Cornelius Jackson, 21, interned with Monsanto and learned a lot about its seed production. He said learning how important trees are in an urban setting and how cities benefit from their oxygen production and carbon absorption was what got him interested in the field.
D’Michael Lucas, a 22-year-old senior from New Roads, interned with Davey Tree Expert Co. in Houston. He hopes to secure a job with the company after he graduates in December.
Making sure more students find out about the urban forestry program is important, said Chyanna McGee. The 21-year-old is president of the Urban Forestry Club at Southern University. The club does a lot of community service, she said, but primarily its goal is to help get more students interested in Urban Forestry.
“We graduate a lot of students, so recruiting is important,” the junior from Baton Rouge said. “We talk a lot about the importance of trees and the environment.”
McGee works in tandem with 20-year-old Asija Rice, a junior from New Orleans who serves as vice president of the Urban Forestry Club. Rice said he likes to focus on recruitment of high school students.
Rice said she didn’t know about the opportunities in urban forestry until it was suggested by a high school teacher and Southern professors introduced the program to her. Last year, she completed an internship with the Natural Resources Conservation Service.
She learned about reforestation and helped at a site, planting longleaf and loblolly pines as well as water oaks.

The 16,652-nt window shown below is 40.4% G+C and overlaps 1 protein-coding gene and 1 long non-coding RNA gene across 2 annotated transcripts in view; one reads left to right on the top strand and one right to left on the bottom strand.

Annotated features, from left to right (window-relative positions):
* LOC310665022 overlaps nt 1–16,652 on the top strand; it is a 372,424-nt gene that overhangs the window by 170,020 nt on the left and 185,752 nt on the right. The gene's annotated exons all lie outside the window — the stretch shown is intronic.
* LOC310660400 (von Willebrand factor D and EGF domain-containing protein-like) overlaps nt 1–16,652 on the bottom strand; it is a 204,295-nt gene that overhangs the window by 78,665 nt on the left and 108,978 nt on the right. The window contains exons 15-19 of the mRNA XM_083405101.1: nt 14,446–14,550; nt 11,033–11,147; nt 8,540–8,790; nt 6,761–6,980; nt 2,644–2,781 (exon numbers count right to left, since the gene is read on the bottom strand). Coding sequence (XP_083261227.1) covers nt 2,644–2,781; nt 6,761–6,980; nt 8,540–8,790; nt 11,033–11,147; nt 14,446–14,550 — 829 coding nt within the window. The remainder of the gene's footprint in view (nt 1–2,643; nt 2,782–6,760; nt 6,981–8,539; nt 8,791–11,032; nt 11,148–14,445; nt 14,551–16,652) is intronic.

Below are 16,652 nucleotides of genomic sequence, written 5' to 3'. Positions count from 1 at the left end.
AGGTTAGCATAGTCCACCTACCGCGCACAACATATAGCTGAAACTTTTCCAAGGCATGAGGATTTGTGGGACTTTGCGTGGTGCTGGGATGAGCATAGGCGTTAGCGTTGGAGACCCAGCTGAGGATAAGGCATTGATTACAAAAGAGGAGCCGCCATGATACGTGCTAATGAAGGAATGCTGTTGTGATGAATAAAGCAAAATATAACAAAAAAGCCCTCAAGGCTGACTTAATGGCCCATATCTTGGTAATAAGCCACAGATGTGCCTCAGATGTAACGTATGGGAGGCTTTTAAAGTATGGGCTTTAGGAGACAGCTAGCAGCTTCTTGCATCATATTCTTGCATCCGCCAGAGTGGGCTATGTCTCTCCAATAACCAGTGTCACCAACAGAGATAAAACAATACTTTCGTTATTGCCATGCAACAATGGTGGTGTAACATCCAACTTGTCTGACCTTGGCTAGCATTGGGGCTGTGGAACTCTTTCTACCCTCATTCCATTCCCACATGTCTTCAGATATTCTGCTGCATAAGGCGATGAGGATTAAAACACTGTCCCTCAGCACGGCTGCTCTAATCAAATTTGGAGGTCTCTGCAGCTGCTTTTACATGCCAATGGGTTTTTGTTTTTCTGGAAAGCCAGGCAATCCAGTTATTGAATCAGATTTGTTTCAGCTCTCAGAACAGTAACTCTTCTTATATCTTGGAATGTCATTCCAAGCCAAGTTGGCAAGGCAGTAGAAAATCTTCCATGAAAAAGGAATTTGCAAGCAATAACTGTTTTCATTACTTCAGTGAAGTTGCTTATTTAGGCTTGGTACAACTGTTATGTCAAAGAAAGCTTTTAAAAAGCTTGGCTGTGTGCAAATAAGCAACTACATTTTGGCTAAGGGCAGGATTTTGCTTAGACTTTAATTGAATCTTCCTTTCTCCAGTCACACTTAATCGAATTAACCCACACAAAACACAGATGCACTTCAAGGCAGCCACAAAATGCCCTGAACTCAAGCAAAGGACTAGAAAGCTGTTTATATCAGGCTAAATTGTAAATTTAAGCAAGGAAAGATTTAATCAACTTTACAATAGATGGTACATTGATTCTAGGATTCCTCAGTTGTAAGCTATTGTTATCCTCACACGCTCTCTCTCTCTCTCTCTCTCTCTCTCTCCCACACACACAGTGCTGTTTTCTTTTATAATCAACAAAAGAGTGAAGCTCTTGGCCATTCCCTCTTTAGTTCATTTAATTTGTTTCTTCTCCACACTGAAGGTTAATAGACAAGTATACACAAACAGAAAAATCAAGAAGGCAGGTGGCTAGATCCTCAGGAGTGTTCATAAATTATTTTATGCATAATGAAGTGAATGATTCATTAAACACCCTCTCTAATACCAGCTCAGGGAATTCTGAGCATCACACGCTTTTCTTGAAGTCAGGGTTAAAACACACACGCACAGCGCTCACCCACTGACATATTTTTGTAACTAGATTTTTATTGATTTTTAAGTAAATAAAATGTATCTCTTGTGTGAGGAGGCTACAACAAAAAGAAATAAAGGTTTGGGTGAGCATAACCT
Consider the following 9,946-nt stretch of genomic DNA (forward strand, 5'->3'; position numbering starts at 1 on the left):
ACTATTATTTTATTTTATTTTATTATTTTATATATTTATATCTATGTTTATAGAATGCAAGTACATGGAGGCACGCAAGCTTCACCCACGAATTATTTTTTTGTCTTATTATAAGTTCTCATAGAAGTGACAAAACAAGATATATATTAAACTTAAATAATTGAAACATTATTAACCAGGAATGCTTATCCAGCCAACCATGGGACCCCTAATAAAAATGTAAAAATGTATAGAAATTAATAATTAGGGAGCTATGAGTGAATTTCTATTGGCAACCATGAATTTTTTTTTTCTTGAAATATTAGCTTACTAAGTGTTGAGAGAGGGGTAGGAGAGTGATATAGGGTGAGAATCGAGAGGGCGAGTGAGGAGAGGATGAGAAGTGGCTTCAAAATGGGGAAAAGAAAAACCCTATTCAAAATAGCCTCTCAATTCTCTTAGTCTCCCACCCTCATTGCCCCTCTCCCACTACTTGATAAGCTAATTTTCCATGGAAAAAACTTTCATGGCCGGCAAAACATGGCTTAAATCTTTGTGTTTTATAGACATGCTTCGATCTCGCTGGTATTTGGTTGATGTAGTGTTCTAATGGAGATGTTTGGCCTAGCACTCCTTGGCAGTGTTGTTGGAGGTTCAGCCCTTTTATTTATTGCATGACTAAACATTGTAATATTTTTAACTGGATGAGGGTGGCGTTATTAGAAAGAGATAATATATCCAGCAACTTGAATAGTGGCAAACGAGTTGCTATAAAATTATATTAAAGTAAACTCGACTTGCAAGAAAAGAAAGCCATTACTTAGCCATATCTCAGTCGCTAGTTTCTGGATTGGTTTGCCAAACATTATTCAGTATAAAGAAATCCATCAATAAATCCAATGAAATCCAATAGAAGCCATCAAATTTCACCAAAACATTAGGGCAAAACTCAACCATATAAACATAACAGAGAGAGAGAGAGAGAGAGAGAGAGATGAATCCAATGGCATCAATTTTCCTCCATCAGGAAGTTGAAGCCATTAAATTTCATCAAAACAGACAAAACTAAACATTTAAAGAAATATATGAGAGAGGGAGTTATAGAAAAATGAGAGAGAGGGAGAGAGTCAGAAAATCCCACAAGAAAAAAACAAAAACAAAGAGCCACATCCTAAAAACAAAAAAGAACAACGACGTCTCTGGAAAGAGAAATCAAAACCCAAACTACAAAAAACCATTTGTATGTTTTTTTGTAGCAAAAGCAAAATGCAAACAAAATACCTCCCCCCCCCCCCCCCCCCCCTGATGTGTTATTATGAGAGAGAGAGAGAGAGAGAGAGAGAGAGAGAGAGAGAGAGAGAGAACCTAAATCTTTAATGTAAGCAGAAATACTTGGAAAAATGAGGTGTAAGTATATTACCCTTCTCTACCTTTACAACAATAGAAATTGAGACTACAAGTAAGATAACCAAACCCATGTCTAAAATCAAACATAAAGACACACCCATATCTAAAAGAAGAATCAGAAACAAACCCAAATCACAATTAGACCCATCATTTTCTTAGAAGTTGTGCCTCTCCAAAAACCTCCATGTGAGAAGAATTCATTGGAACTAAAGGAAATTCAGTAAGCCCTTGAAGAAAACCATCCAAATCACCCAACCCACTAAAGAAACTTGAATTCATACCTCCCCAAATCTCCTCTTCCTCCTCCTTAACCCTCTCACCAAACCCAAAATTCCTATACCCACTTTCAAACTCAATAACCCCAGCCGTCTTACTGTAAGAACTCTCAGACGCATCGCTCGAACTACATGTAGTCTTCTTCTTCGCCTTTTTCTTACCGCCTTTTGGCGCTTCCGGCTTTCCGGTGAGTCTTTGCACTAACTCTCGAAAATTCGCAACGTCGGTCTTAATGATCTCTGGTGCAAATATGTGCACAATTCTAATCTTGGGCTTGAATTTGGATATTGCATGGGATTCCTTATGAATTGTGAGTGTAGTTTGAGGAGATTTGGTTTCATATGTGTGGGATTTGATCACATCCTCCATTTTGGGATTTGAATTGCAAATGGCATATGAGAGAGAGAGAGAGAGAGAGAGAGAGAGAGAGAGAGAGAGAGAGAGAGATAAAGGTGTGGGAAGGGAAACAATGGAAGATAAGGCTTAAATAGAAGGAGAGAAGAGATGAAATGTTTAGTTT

“I got to work with foresters and replant the trees,” she said.
Qi said students who graduate in urban forestry often pursue jobs in the public sector as urban foresters, city arborists, urban forest coordinators or program managers for cities. They also can pursue jobs at the Forest Service and NRCS, such as forest technicians, foresters or natural resources managers, for example. Their training, however, is broader than for urban forestry.
Other graduates become certified arborists or entrepreneurs and start their own companies, such as Urban Tree Care Co., which is based in Baker, she said.
The urban forestry program, however, also exposes students to scientific research. Dr. Zhu Ning is the James & Ruth Smith Endowed Professor at Southern.
“I am proud of contributing to the education, research, professional services, recruitment and advancement of the Urban Forestry Program at Southern University,” Ning said.
The research she is particularly proud of deals with the assessment of Gulf Coast ecosystems. One such study involves the periodic flooding to which Louisiana is prone and elevated carbon dioxide levels. Students used tanks in a greenhouse to study saplings response to the stress from those two events. She hopes the results will be beneficial to cities.
“The project has yielded valuable results on tree species selection for flood tolerance and urban forest management in a changing climate,” according to Ning’s research.